You Can Eat Your Peas Later

The kickoff of the general-election season has been marked by a series of inconsequential flaps—think caterpillars and hot mics, or the latest outrage over the fictional Julia (see the Daily Meme below). One might prefer more substance, but there's one issue that, thankfully, will be pushed off until after the election: raising the debt ceiling.

For a moment it looked like they may have miscalculated. Tax receipts continue to flow in at lower-than-expected levels as the recession lingers, inciting fear that the government will hit a spending roadblock while Barack Obama and Mitt Romney share a debate stage. Romney's general-election campaign remains beholden to the whims of his party's most conservative elements. Would he have the fortitude to stand against the voices in Congress bemoaning any more government borrowing? Luckily, we won't have to put him to the test. The Treasury Department announced yesterday that all was hunky-dory, with the cap settled in place until after the election but still expiring before the end of the year. That pushes the next debate into the lame-duck session of Congress. It’s bound to be another bout of anti-government posturing, but at least it won't be dictated by electoral gamesmanship.Last summer, congressional Republicans held the country hostage by refusing to pass a routine increase to the country's borrowing limit, which, lest we forget, resulted in Standard & Poor's first downgrade of the country's credit rating in history. The final agreement to intended to raise the debt ceiling high enough that Congress wouldn't need to touch the thing again until after the 2012 election. After all, if Republicans were willing to bring the country to the teetering edge of potential economic disaster during a sleepy summer, who knows what would happen on the eve of a major presidential election?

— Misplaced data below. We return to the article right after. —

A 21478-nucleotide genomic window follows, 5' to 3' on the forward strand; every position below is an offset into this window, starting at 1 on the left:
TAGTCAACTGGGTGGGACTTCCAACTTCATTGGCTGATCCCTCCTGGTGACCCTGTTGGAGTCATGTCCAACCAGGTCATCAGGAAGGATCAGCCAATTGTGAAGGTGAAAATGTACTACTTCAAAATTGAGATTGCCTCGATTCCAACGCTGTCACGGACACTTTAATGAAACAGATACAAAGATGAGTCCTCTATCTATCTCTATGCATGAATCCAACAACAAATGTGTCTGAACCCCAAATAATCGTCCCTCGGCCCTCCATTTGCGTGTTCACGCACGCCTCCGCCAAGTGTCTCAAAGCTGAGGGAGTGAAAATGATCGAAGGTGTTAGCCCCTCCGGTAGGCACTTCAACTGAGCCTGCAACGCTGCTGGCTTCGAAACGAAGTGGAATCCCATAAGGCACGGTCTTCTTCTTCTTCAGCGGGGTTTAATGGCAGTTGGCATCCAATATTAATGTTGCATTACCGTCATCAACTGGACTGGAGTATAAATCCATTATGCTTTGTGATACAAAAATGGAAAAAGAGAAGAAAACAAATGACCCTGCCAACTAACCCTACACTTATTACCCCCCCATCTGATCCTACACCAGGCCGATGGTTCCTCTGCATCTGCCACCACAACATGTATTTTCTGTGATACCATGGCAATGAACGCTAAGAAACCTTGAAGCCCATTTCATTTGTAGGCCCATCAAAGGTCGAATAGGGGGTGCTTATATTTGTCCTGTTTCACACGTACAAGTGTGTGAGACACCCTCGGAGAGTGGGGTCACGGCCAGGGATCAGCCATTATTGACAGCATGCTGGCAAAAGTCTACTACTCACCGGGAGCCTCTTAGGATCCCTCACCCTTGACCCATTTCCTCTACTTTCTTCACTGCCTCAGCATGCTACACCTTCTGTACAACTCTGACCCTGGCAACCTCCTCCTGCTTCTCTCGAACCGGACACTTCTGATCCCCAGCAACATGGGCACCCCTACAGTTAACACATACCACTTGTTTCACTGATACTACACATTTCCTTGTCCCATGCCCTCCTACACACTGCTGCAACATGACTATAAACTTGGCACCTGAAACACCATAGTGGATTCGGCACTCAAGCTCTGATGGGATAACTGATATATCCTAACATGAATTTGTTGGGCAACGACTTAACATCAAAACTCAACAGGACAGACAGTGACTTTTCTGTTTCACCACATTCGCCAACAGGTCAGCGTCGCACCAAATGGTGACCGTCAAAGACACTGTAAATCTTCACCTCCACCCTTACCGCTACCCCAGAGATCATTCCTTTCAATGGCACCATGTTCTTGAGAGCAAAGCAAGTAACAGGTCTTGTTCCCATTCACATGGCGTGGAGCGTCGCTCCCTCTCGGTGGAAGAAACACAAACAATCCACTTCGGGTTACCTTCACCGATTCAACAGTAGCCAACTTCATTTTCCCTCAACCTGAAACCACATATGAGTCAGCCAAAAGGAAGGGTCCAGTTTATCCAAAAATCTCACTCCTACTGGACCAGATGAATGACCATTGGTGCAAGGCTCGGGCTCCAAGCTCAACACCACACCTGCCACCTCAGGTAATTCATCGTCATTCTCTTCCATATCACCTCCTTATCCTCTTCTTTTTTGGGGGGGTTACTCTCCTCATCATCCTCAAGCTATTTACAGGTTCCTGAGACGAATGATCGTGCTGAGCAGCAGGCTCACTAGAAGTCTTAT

So They Say

"Every one of us has 'oops moments' every day ... America may not forgive you for it. But God will."
Rick Perry at a National Prayer Day breakfast, discussing his campaign-stopping debate performance.

Daily Meme: GOP & Julia

  • The Obama campaign released a new web feature detailing how his policies would benefit a fictional American, "Julia," over the course of her life. 
  • Conservatives were insulted, and Error! Hyperlink reference not valid. that Julia was "tethered to the Nanny state."
  • But maybe the conservatives' reaction was just what the Obama campaign wanted?
  • Ana Marie Cox: "Heated discussion over the impact of politics on the life of an imaginary person is something I thought we'd lose with the departure of Newt Gingrich from the race. Alt-histories are supposed to be more his thing. (In a Gingrich presidency, #Julia would have won the civil war.)"
  • Elspeth Reeve: "But aside from the political message, it's hard not to cringe at the mom-ification of Julia."

What We're Writing

  • Steve Erickson: Steve Erickson says goodbye to the political career of Newt Gingrich, but says that his legacy lives on in the Romney campaign
  • Paul Waldman: "'Politics' is the only means we have to assess what each of these two men will bring to that moment when it comes. It might not be a particularly good guide, but it's all we've got."


What We're Reading

  • Political ads have been 70 percent negative so far this presidential election. At the same point in 2008, only 9 percent were negative.
  • Ayn Rand group Director of Advocacy: "I'd like to see Paul Ryan as president one day."
  • Margaret Talbot discusses the essentials of insulting your political opponents. 
  • Primary votes won by Mike Gravel in 2008: 40,263. Total won by Michele Bachmann this year: 29,072
  • The Democratic National Convention is having trouble footing the bill this year, having sworn off the corporations that provided most of their funding in 2008. 
  • Americans Elect isn't doing so hot.
  • Is Ohio the most important swing state?
  • Where'd the Republican moderates go?

Poll of the Day

In new swing state polls from Quinnipiac, Romney and Obama are now within a margin of error in Ohio and Florida, while Obama has widened his lead to 47-39 in Pennsylvania.  

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